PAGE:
The Legend of Bagger Vance (review)
On the Green
Robert Redford has made some very pretty movies of late — A River Runs Through It, The Horse Whisperer — beautifully shot, glowingly golden films that embody an elemental optimism about America and Americans, one that extends beyond the immediate characters and story, one that isn’t seen much on film of late. And optimism, especially so sweeping an optimism, no matter how handsomely portrayed, can provoke a knee-jerk negative reaction in intellectual cynics — like, well, yours truly — simply out of sheer cussedness. Surely all the problems of the world cannot be solved by merely getting off our duffs and quitting feeling so sorry for ourselves?
Under the tough exterior of every cynic, though, is a disappointed and disillusioned former optimist, and we’re usually secretly happy to have a chance to remember how good optimism feels. The Legend of Bagger Vance is Redford’s latest attempt to break through the crust of the most hard-hearted cynic and warm her insides — and as that very person, I can attest that he succeeds. Redford pulls the emotional strings of a story oft-told so sublimely that I went along with him willingly, grateful with the opportunity to get swept away in it and for a little cry at the end.
The Great Depression has just struck Savannah, Georgia. Rannulph Junuh (Matt Damon: The Talented Mr. Ripley, Dogma; like Brad Pitt in River, another reincarnation, at least in this outing, of the young Redford) is sitting on his duff feeling sorry for himself — a former golf champ in the teens, he had a bad war in the Great one and is now drinking himself and his memories into oblivion. Adele Invergordon (Charlize Theron: Reindeer Games, The Cider House Rules) is sitting on her duff feeling sorry for herself — her father, now dead, lumbered her with a brand-new golf resort at precisely the moment when no one would have the money or the interest in such luxuries. Young Hardy Greaves (J. Michael Moncrief, a wonderful discovery) is sitting on his duff feeling sorry for himself — much to his adolescent embarrassment, his father, formerly a respected shopkeeper, is reduced to sweeping the streets, right out in the open where Hardy’s friends can see, in order to support his family.
Adele is the character Theron was born to play: a sweet manipulator with a backbone of steel, a glamour-puss Southern belle who’s tough as nails. And her plan to stave off her creditors is the one that will save them all from themselves in the end: She will sponsor an exhibition golf match between pros Walter Hagen (Bruce McGill: Running Mates, The Insider) and Bobby Jones (Joel Gretsch) that will raise awareness of her resort and lure in the few people who do still have money to burn. The bombastic town elders want a local Savannahan to play as well, and Hardy — who, with boyish hero worship, sees Junuh as a “born winner” — volunteers Junuh’s participation in the game, even though he hasn’t played in years.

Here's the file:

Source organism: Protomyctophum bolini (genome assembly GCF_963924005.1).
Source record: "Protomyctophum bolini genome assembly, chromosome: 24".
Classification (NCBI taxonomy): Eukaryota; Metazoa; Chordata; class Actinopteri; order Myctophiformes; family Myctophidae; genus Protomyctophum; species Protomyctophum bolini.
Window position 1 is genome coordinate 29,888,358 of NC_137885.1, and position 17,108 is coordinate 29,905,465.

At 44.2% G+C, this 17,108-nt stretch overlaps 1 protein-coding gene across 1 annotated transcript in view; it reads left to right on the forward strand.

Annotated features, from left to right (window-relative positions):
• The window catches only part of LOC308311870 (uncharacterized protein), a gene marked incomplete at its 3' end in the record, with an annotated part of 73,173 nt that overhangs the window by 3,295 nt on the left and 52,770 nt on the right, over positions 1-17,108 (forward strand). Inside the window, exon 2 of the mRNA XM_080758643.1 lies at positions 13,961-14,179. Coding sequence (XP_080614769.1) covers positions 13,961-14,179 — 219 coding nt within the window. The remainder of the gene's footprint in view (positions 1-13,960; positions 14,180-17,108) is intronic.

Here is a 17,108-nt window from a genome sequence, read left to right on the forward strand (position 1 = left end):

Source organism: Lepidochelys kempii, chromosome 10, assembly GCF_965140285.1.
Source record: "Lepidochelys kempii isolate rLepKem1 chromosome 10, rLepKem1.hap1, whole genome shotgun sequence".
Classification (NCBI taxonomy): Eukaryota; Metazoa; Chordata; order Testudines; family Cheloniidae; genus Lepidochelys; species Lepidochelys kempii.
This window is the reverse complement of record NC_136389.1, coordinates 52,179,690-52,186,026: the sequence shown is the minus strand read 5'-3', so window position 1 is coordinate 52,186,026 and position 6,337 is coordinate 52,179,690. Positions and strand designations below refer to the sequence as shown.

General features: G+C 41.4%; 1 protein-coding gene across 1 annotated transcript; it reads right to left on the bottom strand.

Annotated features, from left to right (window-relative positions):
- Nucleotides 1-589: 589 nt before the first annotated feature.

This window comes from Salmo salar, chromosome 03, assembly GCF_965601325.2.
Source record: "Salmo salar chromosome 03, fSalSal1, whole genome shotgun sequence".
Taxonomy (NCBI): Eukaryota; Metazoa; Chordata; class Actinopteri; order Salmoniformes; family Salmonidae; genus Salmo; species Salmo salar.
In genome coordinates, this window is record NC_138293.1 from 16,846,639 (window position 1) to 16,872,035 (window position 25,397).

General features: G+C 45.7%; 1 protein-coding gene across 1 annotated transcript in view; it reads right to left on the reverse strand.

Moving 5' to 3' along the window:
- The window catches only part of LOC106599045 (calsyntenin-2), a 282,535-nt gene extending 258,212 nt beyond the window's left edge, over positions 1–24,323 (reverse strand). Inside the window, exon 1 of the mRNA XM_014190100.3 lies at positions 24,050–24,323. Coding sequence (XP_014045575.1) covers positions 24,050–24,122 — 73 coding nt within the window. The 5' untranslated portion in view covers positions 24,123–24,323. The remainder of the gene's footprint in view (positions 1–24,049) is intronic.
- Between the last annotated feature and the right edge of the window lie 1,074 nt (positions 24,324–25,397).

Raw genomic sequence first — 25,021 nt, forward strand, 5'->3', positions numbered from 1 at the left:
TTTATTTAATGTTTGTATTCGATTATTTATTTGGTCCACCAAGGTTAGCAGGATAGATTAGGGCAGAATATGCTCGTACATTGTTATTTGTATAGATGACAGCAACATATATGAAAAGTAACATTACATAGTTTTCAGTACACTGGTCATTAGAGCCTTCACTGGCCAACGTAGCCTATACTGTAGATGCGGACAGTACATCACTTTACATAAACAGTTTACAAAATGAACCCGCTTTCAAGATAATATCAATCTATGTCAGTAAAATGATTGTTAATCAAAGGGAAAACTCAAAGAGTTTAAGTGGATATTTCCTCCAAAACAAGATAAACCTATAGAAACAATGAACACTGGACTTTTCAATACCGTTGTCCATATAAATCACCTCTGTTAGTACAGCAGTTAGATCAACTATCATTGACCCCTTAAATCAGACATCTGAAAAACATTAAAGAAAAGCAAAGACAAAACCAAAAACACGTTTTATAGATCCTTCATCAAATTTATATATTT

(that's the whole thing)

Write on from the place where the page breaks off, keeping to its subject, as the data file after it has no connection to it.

Bagger Vance is like a Norman Rockwell painting come to life, with the warm, vibrant, happy colors and simple but assured brushstrokes that allow some to mistake hopefulness and sincerity for insipidness. The ideals Bagger Vance evinces are the values ascribed to Rockwell’s America: civic pride, especially in tough times; appreciation and welcome of a challenge (Hardy loves golf because “it’s fun and it’s hard”); and a diffuse, nondenominational (nearly nonreligious) spirituality, embodied by Bagger Vance (Will Smith: Wild Wild West, Enemy of the State, as compulsively watchable as ever) himself, the philosophical caddy who mysteriously appears to help Junuh “find his swing.”
Like most movies about sports, Bagger Vance isn’t about golf but about life: about destiny, redemption, finding our true selves, and the twists of fate that alter the course of lives. “The rhythm of the game is just like the rhythm of life,” says Bagger, who describes the game as one that “can’t be won, only played.” But instead of coming off as Chicken Soup for the Golfer’s Soul, Bagger Vance is more like a magic-realism golf pastoral, a stunningly lovely film with few faults.
Like Rockwell’s paintings, Bagger Vance suffers, just a bit, from stock characters that straddle the line between stereotype and archetype. Hagen, a blowhard and a cynic, is the scowling figure at the edge of a Rockwell piece, threatening to ruin the cheery brightness. Jones is the gentleman scholar/athlete, and handsome to boot, a man so apparently perfect that he’s hard to swallow. Hagen and Jones are meant to represent the extremes between which the rejuvenated Junuh must locate himself, and that is ultimately their saving grace… as well as the flawless performances from McGill and Gretsch.
Is Bagger Vance a hole in one? No. But it does get on the green beautifully.
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